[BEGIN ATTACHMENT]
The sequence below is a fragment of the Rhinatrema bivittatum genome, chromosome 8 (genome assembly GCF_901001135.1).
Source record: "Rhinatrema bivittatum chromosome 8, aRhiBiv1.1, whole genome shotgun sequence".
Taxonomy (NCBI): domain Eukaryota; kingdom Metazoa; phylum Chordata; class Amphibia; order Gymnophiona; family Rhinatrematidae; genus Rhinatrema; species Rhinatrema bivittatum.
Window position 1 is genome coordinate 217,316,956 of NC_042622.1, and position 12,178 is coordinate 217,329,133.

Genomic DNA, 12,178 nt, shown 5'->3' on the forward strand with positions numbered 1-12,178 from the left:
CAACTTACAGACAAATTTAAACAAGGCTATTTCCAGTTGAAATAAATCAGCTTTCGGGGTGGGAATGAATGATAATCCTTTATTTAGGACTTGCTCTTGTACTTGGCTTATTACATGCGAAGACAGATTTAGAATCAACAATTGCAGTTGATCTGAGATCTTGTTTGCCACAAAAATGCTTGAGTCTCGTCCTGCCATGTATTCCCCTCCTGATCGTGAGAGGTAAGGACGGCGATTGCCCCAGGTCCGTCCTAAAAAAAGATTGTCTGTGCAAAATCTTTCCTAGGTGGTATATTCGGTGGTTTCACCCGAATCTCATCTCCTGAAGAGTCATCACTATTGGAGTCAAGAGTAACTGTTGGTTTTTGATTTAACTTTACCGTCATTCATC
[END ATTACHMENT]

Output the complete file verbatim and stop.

The sequence below is a fragment of the Rhinatrema bivittatum genome, chromosome 8 (genome assembly GCF_901001135.1).
Source record: "Rhinatrema bivittatum chromosome 8, aRhiBiv1.1, whole genome shotgun sequence".
Taxonomy (NCBI): domain Eukaryota; kingdom Metazoa; phylum Chordata; class Amphibia; order Gymnophiona; family Rhinatrematidae; genus Rhinatrema; species Rhinatrema bivittatum.
Window position 1 is genome coordinate 217,316,956 of NC_042622.1, and position 12,178 is coordinate 217,329,133.

Genomic DNA, 12,178 nt, shown 5'->3' on the forward strand with positions numbered 1-12,178 from the left:
CAACTTACAGACAAATTTAAACAAGGCTATTTCCAGTTGAAATAAATCAGCTTTCGGGGTGGGAATGAATGATAATCCTTTATTTAGGACTTGCTCTTGTACTTGGCTTATTACATGCGAAGACAGATTTAGAATCAACAATTGCAGTTGATCTGAGATCTTGTTTGCCACAAAAATGCTTGAGTCTCGTCCTGCCATGTATTCCCCTCCTGATCGTGAGAGGTAAGGACGGCGATTGCCCCAGGTCCGTCCTAAAAAAAGATTGTCTGTGCAAAATCTTTCCTAGGTGGTATATTCGGTGGTTTCACCCGAATCTCATCTCCTGAAGAGTCATCACTATTGGAGTCAAGAGTAACTGTTGGTTTTTGATTTAACTTTACCGTCATTCATC